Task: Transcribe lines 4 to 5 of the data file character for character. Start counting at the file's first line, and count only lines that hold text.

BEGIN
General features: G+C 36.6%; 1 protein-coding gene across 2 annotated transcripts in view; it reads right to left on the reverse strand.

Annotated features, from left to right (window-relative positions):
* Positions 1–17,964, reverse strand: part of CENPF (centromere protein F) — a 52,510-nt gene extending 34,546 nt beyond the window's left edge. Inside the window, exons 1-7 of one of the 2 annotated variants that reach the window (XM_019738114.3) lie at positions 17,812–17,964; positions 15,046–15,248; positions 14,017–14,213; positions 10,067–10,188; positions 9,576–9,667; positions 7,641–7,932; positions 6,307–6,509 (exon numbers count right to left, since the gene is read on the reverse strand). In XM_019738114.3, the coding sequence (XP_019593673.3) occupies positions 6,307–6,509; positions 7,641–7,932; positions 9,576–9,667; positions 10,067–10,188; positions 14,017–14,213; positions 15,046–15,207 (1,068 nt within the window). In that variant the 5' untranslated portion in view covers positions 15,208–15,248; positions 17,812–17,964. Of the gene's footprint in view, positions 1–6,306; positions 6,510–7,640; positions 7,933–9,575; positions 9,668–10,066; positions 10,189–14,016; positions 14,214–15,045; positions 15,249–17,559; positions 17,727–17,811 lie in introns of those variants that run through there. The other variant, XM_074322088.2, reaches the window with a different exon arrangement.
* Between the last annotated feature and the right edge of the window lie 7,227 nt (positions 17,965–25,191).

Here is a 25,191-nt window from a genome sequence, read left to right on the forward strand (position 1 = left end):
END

* Between the last annotated feature and the right edge of the window lie 7,227 nt (positions 17,965–25,191).

Here is a 25,191-nt window from a genome sequence, read left to right on the forward strand (position 1 = left end):